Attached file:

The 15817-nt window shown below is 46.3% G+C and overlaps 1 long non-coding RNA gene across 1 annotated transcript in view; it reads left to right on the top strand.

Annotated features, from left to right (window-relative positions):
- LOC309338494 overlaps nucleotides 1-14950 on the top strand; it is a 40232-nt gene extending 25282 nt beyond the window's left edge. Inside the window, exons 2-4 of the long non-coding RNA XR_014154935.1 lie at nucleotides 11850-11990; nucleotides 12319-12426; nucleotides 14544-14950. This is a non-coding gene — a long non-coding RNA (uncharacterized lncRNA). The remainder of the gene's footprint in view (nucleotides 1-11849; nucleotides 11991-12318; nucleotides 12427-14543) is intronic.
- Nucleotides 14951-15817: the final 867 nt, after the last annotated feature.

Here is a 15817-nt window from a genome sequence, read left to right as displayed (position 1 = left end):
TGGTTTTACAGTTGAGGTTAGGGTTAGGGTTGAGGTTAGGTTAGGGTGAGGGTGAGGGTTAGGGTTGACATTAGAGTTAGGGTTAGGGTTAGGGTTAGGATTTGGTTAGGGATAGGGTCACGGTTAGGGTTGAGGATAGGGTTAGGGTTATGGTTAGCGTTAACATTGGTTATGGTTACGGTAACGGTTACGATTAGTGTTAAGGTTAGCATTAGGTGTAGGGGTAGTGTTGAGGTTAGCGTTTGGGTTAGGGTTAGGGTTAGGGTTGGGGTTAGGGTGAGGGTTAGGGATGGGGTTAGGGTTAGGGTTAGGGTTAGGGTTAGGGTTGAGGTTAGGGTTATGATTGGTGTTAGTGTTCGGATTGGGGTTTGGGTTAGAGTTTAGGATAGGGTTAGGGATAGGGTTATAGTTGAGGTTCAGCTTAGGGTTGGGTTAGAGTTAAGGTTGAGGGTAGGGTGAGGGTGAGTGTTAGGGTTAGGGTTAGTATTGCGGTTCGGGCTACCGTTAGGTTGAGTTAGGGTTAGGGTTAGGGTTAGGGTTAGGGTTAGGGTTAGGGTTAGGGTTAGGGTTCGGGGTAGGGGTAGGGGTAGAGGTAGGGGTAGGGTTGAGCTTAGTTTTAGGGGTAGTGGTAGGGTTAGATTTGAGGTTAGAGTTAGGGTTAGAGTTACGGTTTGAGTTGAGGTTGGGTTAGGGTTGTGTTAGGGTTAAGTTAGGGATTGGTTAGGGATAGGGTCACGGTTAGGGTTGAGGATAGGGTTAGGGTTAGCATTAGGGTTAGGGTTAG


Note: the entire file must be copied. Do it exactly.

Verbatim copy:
The 15817-nt window shown below is 46.3% G+C and overlaps 1 long non-coding RNA gene across 1 annotated transcript in view; it reads left to right on the top strand.

Annotated features, from left to right (window-relative positions):
- LOC309338494 overlaps nucleotides 1-14950 on the top strand; it is a 40232-nt gene extending 25282 nt beyond the window's left edge. Inside the window, exons 2-4 of the long non-coding RNA XR_014154935.1 lie at nucleotides 11850-11990; nucleotides 12319-12426; nucleotides 14544-14950. This is a non-coding gene — a long non-coding RNA (uncharacterized lncRNA). The remainder of the gene's footprint in view (nucleotides 1-11849; nucleotides 11991-12318; nucleotides 12427-14543) is intronic.
- Nucleotides 14951-15817: the final 867 nt, after the last annotated feature.

Here is a 15817-nt window from a genome sequence, read left to right as displayed (position 1 = left end):
TGGTTTTACAGTTGAGGTTAGGGTTAGGGTTGAGGTTAGGTTAGGGTGAGGGTGAGGGTTAGGGTTGACATTAGAGTTAGGGTTAGGGTTAGGGTTAGGATTTGGTTAGGGATAGGGTCACGGTTAGGGTTGAGGATAGGGTTAGGGTTATGGTTAGCGTTAACATTGGTTATGGTTACGGTAACGGTTACGATTAGTGTTAAGGTTAGCATTAGGTGTAGGGGTAGTGTTGAGGTTAGCGTTTGGGTTAGGGTTAGGGTTAGGGTTGGGGTTAGGGTGAGGGTTAGGGATGGGGTTAGGGTTAGGGTTAGGGTTAGGGTTAGGGTTGAGGTTAGGGTTATGATTGGTGTTAGTGTTCGGATTGGGGTTTGGGTTAGAGTTTAGGATAGGGTTAGGGATAGGGTTATAGTTGAGGTTCAGCTTAGGGTTGGGTTAGAGTTAAGGTTGAGGGTAGGGTGAGGGTGAGTGTTAGGGTTAGGGTTAGTATTGCGGTTCGGGCTACCGTTAGGTTGAGTTAGGGTTAGGGTTAGGGTTAGGGTTAGGGTTAGGGTTAGGGTTAGGGTTAGGGTTCGGGGTAGGGGTAGGGGTAGAGGTAGGGGTAGGGTTGAGCTTAGTTTTAGGGGTAGTGGTAGGGTTAGATTTGAGGTTAGAGTTAGGGTTAGAGTTACGGTTTGAGTTGAGGTTGGGTTAGGGTTGTGTTAGGGTTAAGTTAGGGATTGGTTAGGGATAGGGTCACGGTTAGGGTTGAGGATAGGGTTAGGGTTAGCATTAGGGTTAGGGTTAG